SNAP cuts pass House, leaving AZ families worried about future of food stamps
Photo: Video by kgun9.com
CREATED Sep. 19, 2013
TUCSON (KGUN9-TV) - Is it a vital resource or a government safety net ready and waiting to be taken advantage of?
The debate rages on in Washington over reigning in federal food stamps, and, as we saw firsthand, it's a battle that could have big repercussions here in Arizona.
Stephanie Christensen knows what her family wants.
"The kids have fruits and vegetables that they'd really rather have," she said.
More importantly, as she passes on junk and loads up on bread, milk and produce, Christensen knows what they need.
Most importantly, she knows what they can afford.
"It's based on what's on sale," she said.
And with $600 in federal SNAP benefits per month to feed a family of five, sales rule all.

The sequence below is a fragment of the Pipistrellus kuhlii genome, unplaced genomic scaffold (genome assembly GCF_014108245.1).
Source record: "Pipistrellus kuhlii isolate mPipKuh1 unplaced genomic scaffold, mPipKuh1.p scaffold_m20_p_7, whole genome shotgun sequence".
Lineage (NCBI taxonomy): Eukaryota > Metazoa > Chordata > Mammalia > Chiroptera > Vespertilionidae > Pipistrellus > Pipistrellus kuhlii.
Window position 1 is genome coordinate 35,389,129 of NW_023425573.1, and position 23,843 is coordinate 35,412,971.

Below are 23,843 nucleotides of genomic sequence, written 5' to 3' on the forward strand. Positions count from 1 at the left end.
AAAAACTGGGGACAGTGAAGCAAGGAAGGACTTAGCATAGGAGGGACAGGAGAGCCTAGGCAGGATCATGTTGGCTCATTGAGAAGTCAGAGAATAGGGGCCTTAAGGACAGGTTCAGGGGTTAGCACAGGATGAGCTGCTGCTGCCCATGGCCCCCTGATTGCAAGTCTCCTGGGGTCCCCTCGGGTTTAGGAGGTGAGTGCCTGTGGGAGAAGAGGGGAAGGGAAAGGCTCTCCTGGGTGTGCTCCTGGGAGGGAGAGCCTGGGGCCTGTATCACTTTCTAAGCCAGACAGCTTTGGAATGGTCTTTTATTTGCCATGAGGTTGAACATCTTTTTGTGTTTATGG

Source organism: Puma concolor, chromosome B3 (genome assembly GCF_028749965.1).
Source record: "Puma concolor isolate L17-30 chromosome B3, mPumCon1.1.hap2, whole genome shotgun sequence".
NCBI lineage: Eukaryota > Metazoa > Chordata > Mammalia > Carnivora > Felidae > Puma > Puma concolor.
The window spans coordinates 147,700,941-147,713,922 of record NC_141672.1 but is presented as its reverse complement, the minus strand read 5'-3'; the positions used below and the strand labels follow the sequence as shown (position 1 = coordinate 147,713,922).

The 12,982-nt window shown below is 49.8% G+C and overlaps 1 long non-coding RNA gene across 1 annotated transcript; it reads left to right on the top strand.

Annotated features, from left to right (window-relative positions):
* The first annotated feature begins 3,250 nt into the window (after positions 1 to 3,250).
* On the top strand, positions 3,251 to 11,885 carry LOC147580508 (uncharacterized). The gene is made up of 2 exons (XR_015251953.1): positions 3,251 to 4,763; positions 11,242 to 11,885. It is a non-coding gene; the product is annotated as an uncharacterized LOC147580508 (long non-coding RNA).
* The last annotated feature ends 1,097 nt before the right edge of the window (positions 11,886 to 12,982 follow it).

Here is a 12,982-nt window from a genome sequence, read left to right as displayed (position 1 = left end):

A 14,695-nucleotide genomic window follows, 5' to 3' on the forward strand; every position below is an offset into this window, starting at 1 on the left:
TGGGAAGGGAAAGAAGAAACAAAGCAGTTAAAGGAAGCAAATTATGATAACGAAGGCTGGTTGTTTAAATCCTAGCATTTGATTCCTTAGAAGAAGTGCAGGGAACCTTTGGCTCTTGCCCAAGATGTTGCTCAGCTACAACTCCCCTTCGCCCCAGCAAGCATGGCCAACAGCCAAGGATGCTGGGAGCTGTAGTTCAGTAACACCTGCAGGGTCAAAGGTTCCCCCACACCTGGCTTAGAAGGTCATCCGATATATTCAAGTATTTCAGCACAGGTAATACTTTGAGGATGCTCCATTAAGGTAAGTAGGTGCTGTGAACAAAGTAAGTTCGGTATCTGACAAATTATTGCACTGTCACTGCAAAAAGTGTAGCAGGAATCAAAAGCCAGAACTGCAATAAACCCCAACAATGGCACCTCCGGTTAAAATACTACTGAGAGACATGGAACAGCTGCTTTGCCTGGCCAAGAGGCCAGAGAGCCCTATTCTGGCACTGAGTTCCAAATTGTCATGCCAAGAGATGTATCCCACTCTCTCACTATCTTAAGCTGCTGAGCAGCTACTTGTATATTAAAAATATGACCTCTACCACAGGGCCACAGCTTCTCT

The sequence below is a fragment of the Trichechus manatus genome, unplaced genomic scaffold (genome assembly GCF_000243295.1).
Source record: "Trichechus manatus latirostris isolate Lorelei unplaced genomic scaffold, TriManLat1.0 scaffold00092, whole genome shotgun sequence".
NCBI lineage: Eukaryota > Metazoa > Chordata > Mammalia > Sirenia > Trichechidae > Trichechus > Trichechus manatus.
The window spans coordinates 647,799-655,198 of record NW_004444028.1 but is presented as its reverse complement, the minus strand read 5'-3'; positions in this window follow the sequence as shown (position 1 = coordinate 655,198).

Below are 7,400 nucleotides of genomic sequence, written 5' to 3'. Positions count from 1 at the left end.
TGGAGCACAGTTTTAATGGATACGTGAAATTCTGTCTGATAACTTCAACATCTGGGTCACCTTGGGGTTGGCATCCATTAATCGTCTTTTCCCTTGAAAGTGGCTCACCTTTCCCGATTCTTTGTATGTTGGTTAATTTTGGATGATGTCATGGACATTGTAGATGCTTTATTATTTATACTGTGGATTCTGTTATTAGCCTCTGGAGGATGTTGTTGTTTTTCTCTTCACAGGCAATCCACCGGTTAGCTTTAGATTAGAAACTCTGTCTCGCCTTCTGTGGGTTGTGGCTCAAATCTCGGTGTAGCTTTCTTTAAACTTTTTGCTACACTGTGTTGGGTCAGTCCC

The Catalina family has been on the SNAP program for two years.
Since David, who has an MBA, was laid off a good job in human resources.
"It's a kick in the pride for sure," he said. It's not easy, especially with the stigma that comes with it."
Analysts say that stigma is the feeding the fight in Washington.
House republicans today passed a bill to cut $39 million from the program over the next ten years.
Opponents call the move 'heartless'.
"They somehow feel like heroes when they vote to cut food stamps," said Rep. Jackie Speier (D-California).
Those behind the measure argue the cuts simply close loopholes that allow people to take advantage, such as one that lets single, childless adults stay on the program longer if they live in high unemployment areas.
"It seems to serve a valid purpose," said John Bowen of the state's Division of Benefits and Eligibility.
Here in Arizona, close half a million households, including the Christensens, use SNAP.
Officials say the repercussions will be far reaching.
"There are areas in which jobs are very scarce,"said Bowen.
But he admits the system is far from perfect.
It's a point that gives little comfort to the Christensens, who worry what these possible 'improvments' will mean for them the next time they go to check out.
Area Congressman Raul Grijalva and Ron Barber, both democrats, released statements Thursday condemning the SNAP cuts.
Barber called it 'unconscionable.'
TE measure now moves onto the Senate.